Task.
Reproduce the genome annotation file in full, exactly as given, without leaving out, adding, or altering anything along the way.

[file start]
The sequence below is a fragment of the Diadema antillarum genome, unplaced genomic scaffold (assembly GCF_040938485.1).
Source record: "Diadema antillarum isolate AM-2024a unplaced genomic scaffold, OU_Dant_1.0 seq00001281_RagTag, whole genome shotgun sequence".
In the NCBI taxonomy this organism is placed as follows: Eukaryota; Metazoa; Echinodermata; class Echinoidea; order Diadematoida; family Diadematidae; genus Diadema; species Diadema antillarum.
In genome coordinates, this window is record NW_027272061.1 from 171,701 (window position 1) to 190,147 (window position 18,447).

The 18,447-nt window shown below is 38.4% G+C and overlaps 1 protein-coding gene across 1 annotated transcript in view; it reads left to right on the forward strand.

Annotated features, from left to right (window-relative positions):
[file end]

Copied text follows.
The sequence below is a fragment of the Diadema antillarum genome, unplaced genomic scaffold (assembly GCF_040938485.1).
Source record: "Diadema antillarum isolate AM-2024a unplaced genomic scaffold, OU_Dant_1.0 seq00001281_RagTag, whole genome shotgun sequence".
In the NCBI taxonomy this organism is placed as follows: Eukaryota; Metazoa; Echinodermata; class Echinoidea; order Diadematoida; family Diadematidae; genus Diadema; species Diadema antillarum.
In genome coordinates, this window is record NW_027272061.1 from 171,701 (window position 1) to 190,147 (window position 18,447).

The 18,447-nt window shown below is 38.4% G+C and overlaps 1 protein-coding gene across 1 annotated transcript in view; it reads left to right on the forward strand.

Annotated features, from left to right (window-relative positions):